Nigeria Moves Five Places Up in Transparency International’s Corruption Perception

Nigeria’s slight improvement in points scored places it below the Sub-Saharan African average of 33 points.

Nigeria has recorded an improved ranking in the Corruption Perception Index (CPI) released on Tuesday by Transparency International (TI), moving five places up to rank 145 out of 180 countries assessed.

Apart from moving five places up from its 150th position, the country also gained one point added to its previous 24, ending up scoring 25 out of the 100 maximum points in the 2023 CPI results.

The CPI, arguably the most widely used global corruption ranking in the world, measures how corrupt each country’s public sector is perceived to be.

It uses a scale of zero to 100, where zero means “highly corrupt”, and 100 means very clean”.

“Small fluctuations or changes in a country’s CPI score are not usually significant,” says the TI, a Berlin-based non-profit and non-governmental organisation concerned with ending corruption in the countries and territories of the world.

According to TI, Nigeria’s slight improvement in points scored, places below the Sub-Saharan African average of 33 points.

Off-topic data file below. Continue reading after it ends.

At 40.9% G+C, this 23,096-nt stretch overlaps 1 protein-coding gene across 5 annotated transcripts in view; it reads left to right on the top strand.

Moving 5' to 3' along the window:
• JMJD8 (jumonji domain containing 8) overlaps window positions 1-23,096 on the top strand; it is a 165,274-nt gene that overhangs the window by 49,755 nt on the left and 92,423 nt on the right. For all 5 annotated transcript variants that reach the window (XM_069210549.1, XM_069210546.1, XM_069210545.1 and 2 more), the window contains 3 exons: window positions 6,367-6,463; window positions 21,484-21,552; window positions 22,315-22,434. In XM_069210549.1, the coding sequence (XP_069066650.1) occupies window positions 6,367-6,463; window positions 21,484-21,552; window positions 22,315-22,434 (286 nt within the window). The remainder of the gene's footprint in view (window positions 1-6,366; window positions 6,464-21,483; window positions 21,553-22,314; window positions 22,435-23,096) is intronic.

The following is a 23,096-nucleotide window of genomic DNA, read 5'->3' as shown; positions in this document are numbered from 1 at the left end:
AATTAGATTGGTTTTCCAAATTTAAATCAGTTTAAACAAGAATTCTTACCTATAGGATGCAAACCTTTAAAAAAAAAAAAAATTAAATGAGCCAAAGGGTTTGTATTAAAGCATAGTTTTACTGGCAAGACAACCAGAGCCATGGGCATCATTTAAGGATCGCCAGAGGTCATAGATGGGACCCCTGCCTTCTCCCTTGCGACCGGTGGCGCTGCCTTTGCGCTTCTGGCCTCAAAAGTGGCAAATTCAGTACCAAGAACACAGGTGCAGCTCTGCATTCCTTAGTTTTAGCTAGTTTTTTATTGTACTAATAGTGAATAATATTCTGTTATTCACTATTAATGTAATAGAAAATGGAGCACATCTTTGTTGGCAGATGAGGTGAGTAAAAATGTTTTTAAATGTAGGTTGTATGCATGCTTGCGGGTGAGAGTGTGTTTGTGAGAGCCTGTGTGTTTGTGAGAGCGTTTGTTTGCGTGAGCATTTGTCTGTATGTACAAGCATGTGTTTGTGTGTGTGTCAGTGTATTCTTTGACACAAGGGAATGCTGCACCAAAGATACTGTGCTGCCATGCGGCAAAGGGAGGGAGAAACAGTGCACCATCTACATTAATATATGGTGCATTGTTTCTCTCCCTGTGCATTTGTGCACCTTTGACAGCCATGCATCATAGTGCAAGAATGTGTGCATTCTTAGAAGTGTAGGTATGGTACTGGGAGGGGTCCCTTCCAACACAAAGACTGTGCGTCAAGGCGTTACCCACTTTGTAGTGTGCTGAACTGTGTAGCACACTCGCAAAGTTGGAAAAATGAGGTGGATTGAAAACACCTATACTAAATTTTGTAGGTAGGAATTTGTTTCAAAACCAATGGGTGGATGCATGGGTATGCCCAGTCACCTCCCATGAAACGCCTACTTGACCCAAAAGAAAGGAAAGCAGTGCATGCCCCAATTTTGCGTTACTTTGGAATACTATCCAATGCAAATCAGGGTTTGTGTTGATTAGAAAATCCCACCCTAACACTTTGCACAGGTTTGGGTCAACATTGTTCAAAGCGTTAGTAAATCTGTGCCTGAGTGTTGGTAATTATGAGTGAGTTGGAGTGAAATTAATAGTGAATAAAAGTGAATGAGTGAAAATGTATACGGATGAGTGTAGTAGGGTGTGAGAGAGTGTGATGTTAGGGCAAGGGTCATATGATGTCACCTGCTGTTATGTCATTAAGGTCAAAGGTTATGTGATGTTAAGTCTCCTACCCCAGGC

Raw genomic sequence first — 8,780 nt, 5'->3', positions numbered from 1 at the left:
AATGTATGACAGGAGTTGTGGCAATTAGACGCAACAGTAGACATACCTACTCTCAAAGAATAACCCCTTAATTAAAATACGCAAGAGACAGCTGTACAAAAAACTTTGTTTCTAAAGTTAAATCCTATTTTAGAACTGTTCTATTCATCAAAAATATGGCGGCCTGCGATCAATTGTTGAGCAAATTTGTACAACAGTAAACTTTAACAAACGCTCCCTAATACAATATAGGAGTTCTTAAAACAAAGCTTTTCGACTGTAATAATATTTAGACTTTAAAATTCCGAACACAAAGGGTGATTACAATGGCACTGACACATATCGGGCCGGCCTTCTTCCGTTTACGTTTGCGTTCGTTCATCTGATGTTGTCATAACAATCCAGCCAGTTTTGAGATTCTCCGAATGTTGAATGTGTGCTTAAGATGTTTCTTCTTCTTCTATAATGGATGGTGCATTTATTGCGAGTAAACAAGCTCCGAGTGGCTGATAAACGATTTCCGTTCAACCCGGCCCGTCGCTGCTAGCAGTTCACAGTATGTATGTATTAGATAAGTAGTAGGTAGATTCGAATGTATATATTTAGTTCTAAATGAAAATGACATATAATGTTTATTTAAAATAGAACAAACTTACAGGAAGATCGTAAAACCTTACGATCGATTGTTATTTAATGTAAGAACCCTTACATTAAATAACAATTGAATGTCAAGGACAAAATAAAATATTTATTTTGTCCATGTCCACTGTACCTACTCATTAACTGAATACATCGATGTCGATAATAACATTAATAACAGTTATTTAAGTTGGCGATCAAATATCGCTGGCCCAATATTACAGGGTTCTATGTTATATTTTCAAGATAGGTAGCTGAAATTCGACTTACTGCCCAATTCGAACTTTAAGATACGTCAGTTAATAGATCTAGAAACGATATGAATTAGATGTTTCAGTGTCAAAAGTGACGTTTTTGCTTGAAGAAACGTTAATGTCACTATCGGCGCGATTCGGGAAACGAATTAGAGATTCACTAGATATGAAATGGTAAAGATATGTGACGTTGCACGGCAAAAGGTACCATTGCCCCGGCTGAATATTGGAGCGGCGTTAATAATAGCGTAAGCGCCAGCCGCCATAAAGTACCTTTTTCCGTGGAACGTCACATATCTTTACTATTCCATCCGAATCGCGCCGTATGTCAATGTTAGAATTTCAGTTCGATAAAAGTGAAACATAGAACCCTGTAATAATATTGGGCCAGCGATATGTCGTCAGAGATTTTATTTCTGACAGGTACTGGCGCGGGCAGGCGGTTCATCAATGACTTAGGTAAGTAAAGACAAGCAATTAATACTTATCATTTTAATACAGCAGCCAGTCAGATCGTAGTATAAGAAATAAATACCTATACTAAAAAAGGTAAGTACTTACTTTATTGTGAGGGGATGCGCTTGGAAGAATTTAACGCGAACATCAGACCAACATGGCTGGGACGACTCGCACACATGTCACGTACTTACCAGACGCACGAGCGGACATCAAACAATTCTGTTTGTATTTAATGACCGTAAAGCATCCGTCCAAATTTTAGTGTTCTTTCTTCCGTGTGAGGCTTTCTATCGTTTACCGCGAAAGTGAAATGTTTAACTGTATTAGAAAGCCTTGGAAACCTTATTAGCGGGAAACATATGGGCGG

Seychelles (CPI score: 71) remains the top scorer in the region, followed by Cabo Verde (64) and Botswana (59).

Equatorial Guinea (17), South Sudan (13) and Somalia (11) perform the lowest with no sign of improvement.

Nigeria shares its 145th position in the 2023 CPI with Liberia, Madagascar and Mozambique.

“Cases of corruption and related challenges in justice systems in the region range from reports of bribery to extortion and political interference in justice systems of countries like Nigeria (25), to the dismissal and imprisonment of magistrates accused of corruption in Burundi (20), and all the way to the denial of justice for victims of human rights violations in the Democratic Republic of Congo (20).

“These examples underscore the justice system’s crucial role in safeguarding basic human rights and social equity,” wrote Paul Banoba, Robert Mwanyumba and Samuel Kaninda, Regional Advisors for Africa, Transparency International.

The experts said the 2023 CPI shows that countries in Sub-Saharan Africa have a long way to go in their fight against corruption.

Nigeria had recorded an improvement in the previous 2022 CPI, moving up to 150th compared to its 154th position out of 180 countries assessed in the 2022 rankings.

The improved ranking was not accounted for by gaining additional points. It moved up four places despite maintaining its previous score of 24 out of 100 points in the 2021 assessment.

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